Although hugely challenging in many ways, the past 12 months have been something of a vindication for the UK’s life-science research.
UK-led research has played a huge part in the global response to the Covid-19 pandemic – most notably in the development of the Oxford-AstraZeneca Covid vaccine. Recent figures from the BioIndustry Association show that the UK biotech sector not only held up in 2020, but broke records for investment from the private sector.
UK biotech raised some £2.8bn, including £1.4bn from venture capital and £244m from initial public offerings (IPOs) either in London or New York. And that excludes Monte Rosa Therapeutics – a spin-out from science here at The Institute of Cancer Research, London, but now based in Boston – which announced $223m of funding over the past year.
The previous record for UK biotech investment was set in 2018 – after which I highlighted some of the reasons for the sector’s success. It’s interesting to look back now and see how these factors have also underpinned our relative success in research responding to the pandemic.
One major reason for the UK’s success in the life sciences – as much since the pandemic as ever – is the strength of our university sector. We punch well above our weight on the world stage, for our size as a country, and our academics are good at working with private enterprise. That has been exemplified by the University of Oxford and AstraZeneca partnership, which was evidently the product of many previous interactions.
In my previous blog, I also highlighted the close links between academia and our health service as an important UK strength. Here at the ICR, we can offer many great examples of collaboration between academics, health services and industry. One recent example is the start of a new phase I trial of EP0042, an experimental cancer drug discovered at the ICR which is now being received by patients at our partner hospital The Royal Marsden, following collaboration with drug development company Ellipses.
In the past year we’ve also made announcements about cancer drugs capivasertib – discovered following collaborative work between the ICR, Astex and AstraZeneca – fadriciclib, which we discovered in collaboration with Cyclacel, and several other industry-owned treatments undergoing trials led by ICR and Royal Marsden researchers.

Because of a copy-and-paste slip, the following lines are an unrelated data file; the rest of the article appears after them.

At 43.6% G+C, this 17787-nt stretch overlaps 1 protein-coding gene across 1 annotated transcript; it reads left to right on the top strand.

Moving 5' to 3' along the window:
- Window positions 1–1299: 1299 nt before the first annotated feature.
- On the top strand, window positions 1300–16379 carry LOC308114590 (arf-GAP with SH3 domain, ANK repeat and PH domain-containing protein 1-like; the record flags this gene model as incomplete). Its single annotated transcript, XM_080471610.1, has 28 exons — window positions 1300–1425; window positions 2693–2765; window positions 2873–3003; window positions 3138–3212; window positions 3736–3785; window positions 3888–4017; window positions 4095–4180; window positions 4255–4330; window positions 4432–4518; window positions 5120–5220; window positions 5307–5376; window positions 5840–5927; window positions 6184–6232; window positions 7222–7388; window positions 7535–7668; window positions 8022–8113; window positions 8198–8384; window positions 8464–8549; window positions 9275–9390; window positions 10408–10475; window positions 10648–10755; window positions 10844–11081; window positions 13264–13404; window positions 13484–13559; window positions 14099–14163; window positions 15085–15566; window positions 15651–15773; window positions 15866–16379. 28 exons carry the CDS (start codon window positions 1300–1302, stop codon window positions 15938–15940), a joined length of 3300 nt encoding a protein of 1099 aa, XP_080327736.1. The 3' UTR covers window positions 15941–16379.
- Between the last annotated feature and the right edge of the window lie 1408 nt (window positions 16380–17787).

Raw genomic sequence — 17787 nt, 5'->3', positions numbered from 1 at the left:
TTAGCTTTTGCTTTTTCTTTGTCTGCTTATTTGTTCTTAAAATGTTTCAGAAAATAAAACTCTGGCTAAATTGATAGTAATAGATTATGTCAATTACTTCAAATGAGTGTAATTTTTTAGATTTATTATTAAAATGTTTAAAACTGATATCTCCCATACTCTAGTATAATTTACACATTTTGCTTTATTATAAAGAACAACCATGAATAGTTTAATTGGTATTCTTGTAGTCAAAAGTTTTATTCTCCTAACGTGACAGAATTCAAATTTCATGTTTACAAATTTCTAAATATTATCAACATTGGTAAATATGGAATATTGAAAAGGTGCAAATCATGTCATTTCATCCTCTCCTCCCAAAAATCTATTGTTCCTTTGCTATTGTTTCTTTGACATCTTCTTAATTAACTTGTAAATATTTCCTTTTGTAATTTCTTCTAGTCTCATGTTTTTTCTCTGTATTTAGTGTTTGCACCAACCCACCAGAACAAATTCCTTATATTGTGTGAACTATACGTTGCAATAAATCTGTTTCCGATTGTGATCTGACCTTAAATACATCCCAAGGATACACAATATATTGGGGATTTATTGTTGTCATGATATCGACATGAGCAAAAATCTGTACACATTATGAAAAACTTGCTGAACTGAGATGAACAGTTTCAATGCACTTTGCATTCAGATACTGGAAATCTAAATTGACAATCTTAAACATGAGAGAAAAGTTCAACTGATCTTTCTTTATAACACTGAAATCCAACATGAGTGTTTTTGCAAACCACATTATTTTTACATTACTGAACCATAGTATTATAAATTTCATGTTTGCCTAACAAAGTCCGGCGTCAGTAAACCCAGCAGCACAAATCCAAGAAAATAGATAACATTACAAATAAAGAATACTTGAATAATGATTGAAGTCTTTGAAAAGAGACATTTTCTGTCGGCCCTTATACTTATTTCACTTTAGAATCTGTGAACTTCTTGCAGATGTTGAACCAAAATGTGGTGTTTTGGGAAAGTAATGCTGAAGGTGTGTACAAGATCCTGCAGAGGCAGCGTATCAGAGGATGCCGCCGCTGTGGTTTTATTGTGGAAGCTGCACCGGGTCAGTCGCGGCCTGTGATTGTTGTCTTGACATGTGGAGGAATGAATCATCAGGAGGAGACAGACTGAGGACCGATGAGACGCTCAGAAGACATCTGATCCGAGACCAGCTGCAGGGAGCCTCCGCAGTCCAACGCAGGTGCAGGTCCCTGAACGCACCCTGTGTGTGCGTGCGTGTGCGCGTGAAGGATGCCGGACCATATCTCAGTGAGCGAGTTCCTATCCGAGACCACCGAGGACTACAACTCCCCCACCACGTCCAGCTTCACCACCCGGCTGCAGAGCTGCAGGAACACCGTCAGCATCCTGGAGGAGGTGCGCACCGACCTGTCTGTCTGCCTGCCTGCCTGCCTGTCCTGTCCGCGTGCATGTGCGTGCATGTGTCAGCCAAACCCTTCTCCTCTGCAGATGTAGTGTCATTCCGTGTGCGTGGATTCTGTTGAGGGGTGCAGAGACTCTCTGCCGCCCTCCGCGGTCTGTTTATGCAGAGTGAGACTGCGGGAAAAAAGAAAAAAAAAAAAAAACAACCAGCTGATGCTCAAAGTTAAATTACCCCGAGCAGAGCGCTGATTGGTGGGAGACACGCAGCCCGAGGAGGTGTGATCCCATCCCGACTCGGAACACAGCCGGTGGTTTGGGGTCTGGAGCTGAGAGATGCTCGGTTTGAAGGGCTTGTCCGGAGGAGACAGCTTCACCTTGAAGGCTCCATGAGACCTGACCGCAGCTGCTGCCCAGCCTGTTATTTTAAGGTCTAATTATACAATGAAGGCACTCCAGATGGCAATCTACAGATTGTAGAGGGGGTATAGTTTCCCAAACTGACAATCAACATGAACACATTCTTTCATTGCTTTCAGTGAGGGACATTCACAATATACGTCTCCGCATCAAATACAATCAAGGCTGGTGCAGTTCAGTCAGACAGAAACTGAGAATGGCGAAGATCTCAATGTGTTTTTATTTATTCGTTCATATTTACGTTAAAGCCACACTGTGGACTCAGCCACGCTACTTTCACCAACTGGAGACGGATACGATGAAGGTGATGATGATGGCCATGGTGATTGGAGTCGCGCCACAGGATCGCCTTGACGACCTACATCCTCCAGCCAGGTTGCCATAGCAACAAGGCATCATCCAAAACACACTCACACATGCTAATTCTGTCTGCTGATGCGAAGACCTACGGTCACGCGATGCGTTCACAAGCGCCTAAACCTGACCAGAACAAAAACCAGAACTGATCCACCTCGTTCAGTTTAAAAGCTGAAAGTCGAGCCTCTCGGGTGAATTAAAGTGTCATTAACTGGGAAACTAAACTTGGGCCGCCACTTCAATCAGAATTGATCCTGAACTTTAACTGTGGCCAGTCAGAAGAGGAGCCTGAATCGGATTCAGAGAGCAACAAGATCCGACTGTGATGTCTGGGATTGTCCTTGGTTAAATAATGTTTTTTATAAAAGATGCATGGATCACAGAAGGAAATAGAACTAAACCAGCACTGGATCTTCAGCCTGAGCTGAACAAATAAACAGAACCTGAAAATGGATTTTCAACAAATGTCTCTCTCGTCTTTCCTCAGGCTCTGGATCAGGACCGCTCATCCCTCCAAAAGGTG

Despite the apparent continuing success of our life sciences though, there are some warning signs.
One of our strengths, particularly in cancer research, is our charity sector – which in the UK plays a particularly central role in funding medical research. Covid has had a devastating impact on the charity sector, and the loss of donations is in turn affecting the funding of medical research organisations such as the ICR.
Our Chief Executive, Professor Paul Workman, has been in the news this month calling for more Government funding to help plug the gap caused by the loss of charity funding.
We’re grateful for the £4.2m we have received from UK Research and Innovation (UKRI), the Government’s funding body for UK science, as part of a funding boost for specialist institutions hit by a reduction in charity funding because of the pandemic.
But the ICR, along with the sector as a whole, needs more support to help ease the impact of the severe hit to charitable fundraising.
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More broadly, the wider political landscape also presents challenges for medical research. It is a relief that the Government seems now to have committed to funding the UK’s post-Brexit participation in the EU’s Horizon Europe scientific programme without raiding the science budget – but there remain concerns over whether the Government is ready to invest in research.
Even if the Government does meet its target of reaching 2.4 per cent of GDP in R&D investment by 2027, that could still represent a real-terms cut for UK science in the post-Covid world, when GDP is falling.
And with all the talk throughout the pandemic of being ‘led by the science’, I hope that we are not entering a future where political boundaries and funding disputes are going to prevail over co-operation, endeavour and scientific discovery.
I am also concerned by the potential impact of the UK’s departure from the EU on recruitment. The UK’s universities rely on an international community and must be protected from the possible effects of Brexit, particularly in their ability to recruit and retain the most talented people from across the world, and to collaborate across boundaries.
Notwithstanding this, there is a lot for those of us working in UK life sciences to be positive about. The events of the past year – and the record-breaking figures for private investment – underline the strength of our partnerships, as well as our ability to move quickly to meet the grandest of challenges.
This ability to be innovative, agile and responsive to new opportunities is crucial to carrying out leading-edge science – and the past year has shown that those who can move most quickly are the most likely to succeed.
That’s where technology transfer professionals come in, working at the interface between academia and industry. The last year has shown us the importance of connections to rapidly form new partnerships and take them to new places.
For those of us working in a university environment, the past year has underlined the benefits to be found in being proactive – investigating what industry partners are interested in, rather than waiting for them to contact us.
Above all it will be up to us to continue to make the connections and join up to dots to allow our brilliant academics to translate their research in ever new and exciting ways.
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